Built for Armement L A Hermans SA of Bruges the Santiago was steel motor vessel launched on 29th August 1953 measuring 247.0′ x 36.0′ x 13.7′ and weighing 1290 gross tons. She was sold to Rainey Enterprises of Belfast in 1966 and renamed Kathar before being sold to the Propeller Shipping Company of Famagusta, her final owners, and registered in Cyprus as MV Apollo.
On the night of September 29th 1971 the ship was en route from Runcorn to Copenhagen with a cargo of 1500 tons of rock salt. The exact details of the loss are unclear but it appears that the captain had strayed from his intended course to the west of Fladda-Chùain on the north west point of Skye. In the darkness the Apollo ran hard aground at full speed on the west side of Fladda-Chùain. The first indication of the grounding to the outside world was the ship’s Mayday message partially picked up by Oban Radio stating the ship was aground in position 57° 40’N, 06° 20’W. In fact this position was incorrect and even when the full content of the message was relayed by the fishing vessel Craigmore to the coastguard the position was still incorrect. The message relayed read “Mayday Apollo ashore south of Trodday Island position latitude 57° 40’N, longitude 06° 26’W.”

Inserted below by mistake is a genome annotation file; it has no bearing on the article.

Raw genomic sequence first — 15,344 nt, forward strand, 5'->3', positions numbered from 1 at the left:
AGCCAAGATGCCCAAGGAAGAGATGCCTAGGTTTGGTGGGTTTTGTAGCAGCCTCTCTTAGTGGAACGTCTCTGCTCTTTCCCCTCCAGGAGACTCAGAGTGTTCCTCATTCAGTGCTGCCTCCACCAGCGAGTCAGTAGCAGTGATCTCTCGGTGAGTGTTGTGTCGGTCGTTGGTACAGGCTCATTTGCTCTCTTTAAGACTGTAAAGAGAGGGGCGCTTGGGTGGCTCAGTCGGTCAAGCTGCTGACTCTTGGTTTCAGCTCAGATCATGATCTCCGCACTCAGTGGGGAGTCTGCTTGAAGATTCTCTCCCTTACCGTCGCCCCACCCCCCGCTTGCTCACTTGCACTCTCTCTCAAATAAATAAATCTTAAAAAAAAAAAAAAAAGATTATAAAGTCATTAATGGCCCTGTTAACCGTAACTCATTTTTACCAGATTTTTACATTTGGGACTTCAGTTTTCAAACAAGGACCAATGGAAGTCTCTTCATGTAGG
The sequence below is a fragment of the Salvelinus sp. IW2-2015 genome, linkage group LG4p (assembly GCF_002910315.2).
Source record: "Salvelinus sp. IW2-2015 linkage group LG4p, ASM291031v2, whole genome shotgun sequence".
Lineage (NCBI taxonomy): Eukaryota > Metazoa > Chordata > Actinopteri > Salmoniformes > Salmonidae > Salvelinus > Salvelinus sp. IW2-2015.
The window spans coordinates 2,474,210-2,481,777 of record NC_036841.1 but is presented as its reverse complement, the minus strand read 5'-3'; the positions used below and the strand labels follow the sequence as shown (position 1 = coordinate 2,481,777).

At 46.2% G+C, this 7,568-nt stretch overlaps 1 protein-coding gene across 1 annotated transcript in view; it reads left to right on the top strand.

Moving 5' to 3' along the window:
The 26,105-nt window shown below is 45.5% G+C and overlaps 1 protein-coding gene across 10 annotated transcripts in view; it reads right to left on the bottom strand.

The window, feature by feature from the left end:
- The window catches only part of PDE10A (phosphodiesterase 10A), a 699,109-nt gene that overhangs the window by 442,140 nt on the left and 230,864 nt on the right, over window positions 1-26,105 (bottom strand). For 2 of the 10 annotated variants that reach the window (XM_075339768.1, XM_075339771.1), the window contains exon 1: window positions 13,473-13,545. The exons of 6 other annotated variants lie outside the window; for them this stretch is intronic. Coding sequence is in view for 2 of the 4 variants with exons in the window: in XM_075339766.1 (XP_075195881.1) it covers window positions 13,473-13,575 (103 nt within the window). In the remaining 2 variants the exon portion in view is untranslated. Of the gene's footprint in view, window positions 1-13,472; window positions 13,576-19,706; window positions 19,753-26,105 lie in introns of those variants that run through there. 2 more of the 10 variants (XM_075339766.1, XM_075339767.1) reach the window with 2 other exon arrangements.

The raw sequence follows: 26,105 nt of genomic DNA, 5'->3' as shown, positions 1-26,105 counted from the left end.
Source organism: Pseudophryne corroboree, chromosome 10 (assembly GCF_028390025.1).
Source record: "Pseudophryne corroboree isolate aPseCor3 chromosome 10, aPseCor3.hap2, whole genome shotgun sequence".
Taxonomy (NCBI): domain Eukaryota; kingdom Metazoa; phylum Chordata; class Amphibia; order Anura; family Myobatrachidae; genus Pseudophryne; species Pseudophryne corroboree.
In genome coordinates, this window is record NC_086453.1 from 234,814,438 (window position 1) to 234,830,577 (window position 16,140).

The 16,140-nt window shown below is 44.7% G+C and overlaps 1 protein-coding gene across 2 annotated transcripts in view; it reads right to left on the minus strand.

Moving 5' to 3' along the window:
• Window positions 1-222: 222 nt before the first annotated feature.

A final correction of the position picked up by Stornoway Coastguard who got the position correct broadcasting to the ships rushing to her rescue that she was aground on Fladda-Chùain. Her distress flares were eventually spotted by the crew of the fishing vessel Ulva which arrived on scene at 5.20am and immediately began taking off the crew by inflatable dinghy. Ten crewmen were safely evacuated but, as day dawned and the position of the ship became more obvious, the captain and chief engineer chose to remain aboard. A quick inspection showed that number one hold had been penetrated but otherwise, at this stage, the Apollo was in tact and, with her engine room in tact and dry, it was hoped that she might be refloated under her own power as the tide rose. However, this proved impossible and word was immediately sent for a salvage tug to be dispatched. As the tug Tradesman headed for the wreck site work began to try to seal the hull in Hold Number 1 and, initially, this work proceeded well. However the weather was to defeat their efforts. On the night of 5/6th October a storm swept through the area and by morning the stem was broken and the hull bent and penetrated at various points. The Apollo was doomed. She was abandoned as a total wreck and over the following days and weeks gradually slipped beneath the surface. In the early 1980s the ship’s guard rail still broke surface a low tide but this finally disappeared around this time.
The remaining wreckage of the Apollo lies in the approximate position 57° 44.333’N, 006° 25.913’W and is well broken on a boulder and gravel seabed on the west side of Fladda-Chùain. There are still some substantial pieces of wreckage in around 10 metres of water some 30 metres from the shoreline. The site is very exposed.